What I have found most amazing during my stay at Elephant Watch Camp is the realization that the whole thing was destroyed back in March and Oria had to rebuilt it from scratch.

From a press release by Save the Elephants on March 4: “Early this morning Save the Elephants research facility and Elephant Watch Safari Camp located in Samburu National Reserve, Kenya, were completely destroyed by unexpected flooding of the Ewaso Ngiro River, along with seven other neighbouring lodges. At approximately 5 a.m. this morning, a wall of water akin to a tsunami surged through Elephant Watch Camp, catching tourists and staff unawares and sweeping away tents and facilities. It has been confirmed that camp owner Oria Douglas-Hamilton and guests managed to escape to safety by climbing to higher ground. Several members of staff were trapped in trees until the water subsided later today.”

Painted shower buckets at Elephant Watch Camp. Photo by David Lansing.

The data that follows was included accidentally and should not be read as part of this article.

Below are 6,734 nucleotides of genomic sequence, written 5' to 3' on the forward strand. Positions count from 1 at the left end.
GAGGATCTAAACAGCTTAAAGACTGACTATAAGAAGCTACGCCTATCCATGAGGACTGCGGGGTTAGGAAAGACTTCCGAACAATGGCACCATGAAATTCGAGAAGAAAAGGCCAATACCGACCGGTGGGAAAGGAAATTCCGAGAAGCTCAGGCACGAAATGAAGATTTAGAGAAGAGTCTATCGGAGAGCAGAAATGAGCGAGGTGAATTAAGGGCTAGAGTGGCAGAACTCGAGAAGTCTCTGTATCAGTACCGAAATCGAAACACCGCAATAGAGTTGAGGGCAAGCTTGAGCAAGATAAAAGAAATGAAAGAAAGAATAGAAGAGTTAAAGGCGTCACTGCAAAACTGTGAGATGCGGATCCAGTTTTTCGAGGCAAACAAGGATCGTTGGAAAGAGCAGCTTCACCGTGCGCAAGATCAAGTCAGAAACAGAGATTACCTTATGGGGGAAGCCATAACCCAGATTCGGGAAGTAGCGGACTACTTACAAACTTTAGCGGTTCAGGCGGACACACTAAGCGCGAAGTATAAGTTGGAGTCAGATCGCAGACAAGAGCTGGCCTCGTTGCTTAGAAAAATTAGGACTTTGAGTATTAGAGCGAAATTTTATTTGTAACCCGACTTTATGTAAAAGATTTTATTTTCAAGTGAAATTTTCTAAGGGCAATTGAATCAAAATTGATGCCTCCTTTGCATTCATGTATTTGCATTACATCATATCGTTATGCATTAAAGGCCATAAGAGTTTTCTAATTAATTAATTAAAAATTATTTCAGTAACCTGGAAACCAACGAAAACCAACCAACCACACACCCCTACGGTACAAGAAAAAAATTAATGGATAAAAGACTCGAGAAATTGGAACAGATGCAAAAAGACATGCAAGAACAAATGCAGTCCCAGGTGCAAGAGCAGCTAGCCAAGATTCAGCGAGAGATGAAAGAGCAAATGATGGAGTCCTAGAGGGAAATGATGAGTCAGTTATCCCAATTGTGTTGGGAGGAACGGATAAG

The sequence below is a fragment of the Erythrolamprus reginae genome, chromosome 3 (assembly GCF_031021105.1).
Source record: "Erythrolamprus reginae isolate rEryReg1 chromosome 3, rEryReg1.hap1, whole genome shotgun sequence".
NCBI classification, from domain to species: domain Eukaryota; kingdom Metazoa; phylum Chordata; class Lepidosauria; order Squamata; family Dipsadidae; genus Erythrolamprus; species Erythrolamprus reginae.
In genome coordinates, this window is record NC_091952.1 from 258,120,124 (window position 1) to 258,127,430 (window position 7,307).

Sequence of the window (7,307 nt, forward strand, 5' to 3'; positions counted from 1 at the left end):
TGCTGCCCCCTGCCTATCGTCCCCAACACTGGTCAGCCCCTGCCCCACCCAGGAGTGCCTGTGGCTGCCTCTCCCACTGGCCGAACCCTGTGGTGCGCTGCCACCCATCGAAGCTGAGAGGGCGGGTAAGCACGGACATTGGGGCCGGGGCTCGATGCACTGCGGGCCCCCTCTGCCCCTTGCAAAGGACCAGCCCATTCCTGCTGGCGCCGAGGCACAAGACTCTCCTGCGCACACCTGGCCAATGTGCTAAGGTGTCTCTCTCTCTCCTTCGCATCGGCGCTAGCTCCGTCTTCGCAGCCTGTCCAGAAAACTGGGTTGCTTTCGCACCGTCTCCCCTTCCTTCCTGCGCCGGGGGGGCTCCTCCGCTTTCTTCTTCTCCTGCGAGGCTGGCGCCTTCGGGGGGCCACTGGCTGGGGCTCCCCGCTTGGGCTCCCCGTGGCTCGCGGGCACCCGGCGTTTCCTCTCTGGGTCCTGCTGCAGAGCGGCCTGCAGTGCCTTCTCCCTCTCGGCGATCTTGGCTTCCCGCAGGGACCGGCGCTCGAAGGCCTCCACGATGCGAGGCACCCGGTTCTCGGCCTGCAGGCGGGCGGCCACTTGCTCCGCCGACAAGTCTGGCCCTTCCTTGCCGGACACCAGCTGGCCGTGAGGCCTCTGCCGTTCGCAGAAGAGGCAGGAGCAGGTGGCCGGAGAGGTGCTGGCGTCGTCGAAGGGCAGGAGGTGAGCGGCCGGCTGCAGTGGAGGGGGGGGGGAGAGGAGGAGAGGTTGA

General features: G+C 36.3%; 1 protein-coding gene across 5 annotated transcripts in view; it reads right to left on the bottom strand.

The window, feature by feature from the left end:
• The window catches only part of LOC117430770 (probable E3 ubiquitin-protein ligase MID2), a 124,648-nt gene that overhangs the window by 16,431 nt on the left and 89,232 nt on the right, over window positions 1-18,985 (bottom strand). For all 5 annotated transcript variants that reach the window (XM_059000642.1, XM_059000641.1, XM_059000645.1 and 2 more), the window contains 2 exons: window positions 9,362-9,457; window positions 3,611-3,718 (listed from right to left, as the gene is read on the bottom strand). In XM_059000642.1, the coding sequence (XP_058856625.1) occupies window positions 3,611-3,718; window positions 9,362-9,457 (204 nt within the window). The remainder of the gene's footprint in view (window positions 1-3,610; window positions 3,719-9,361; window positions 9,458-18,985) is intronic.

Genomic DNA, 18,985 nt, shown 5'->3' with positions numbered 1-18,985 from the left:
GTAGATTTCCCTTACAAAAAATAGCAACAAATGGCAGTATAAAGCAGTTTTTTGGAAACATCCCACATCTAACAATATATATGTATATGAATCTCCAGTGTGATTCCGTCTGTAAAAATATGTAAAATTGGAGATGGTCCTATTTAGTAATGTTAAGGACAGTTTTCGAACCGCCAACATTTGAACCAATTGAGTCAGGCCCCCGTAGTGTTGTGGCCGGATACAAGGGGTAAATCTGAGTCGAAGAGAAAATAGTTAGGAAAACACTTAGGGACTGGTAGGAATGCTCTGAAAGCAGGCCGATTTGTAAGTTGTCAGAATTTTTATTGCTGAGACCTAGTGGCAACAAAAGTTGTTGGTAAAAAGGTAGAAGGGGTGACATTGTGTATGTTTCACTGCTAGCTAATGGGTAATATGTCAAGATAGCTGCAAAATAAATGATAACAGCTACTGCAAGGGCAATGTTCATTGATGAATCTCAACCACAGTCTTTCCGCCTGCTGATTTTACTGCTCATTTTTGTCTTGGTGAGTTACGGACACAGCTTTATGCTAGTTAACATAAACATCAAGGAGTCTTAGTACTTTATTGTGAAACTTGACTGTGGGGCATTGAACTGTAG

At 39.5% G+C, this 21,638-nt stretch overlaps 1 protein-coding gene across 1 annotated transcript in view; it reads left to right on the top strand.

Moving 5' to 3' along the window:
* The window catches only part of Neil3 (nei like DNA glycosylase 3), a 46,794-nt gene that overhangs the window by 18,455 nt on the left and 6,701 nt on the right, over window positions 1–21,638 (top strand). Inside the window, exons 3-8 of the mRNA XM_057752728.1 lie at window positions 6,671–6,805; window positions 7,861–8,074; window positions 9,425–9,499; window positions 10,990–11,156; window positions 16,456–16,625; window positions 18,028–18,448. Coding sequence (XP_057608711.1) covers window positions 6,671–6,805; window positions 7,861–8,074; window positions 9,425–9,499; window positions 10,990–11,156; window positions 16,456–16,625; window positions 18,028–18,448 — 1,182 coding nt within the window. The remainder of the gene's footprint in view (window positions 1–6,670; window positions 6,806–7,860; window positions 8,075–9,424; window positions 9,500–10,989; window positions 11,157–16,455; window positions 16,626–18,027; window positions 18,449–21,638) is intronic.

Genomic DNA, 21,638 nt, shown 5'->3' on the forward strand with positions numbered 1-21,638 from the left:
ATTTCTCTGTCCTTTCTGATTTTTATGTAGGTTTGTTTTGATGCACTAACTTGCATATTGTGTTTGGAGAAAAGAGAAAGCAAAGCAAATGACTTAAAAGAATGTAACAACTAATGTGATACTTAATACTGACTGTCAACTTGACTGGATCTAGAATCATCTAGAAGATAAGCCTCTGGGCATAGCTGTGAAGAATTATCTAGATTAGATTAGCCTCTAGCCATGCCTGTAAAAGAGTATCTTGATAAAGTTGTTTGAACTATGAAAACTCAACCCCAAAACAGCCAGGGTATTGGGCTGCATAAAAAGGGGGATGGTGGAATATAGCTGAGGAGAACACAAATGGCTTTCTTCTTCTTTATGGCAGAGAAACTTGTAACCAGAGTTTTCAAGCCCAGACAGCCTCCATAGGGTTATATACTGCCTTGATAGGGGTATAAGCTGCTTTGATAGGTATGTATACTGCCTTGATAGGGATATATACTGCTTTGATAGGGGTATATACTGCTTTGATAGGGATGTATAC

Yet here we are and the camp looks wonderful. The photo above shows my room which, like all the rooms, is built around a tree (I have to remember to duck my head when using the loo as a very low branch cuts directly through the entry way). A thatched roof covers a sandy area covered with sisal mats and behind that is the tented bedroom with mosquito netting. What you can’t see behind the netting are the colorful streams of fabric hanging from the ceiling like billowing sails “to celebrate,” as Oria puts it, “the soul of nomads.”

Oria is very insistent that everything be as ecologically green as possible and so there is solar heating of the water and solar electricity and the lights in my tent use rechargeable batteries. Although there’s a river just feet away from the tents, the water is too muddy for anything other than damping down the sandy soil and washing. Drinking water, as well as water for washing and showering, comes from a deep well that was dug for the camp. When you want to take a shower, you let someone know and a bucket of solar-heated hot water is brought to your tent and poured into a colorfully-decorated pail that has a shower nozzle attached to the bottom. No lollygagging here, for when the water is gone, it’s gone. Which can be a real problem if you haven’t gotten all the soap out of your hair. But it certainly makes you appreciate how precious water is in this dry part of the country.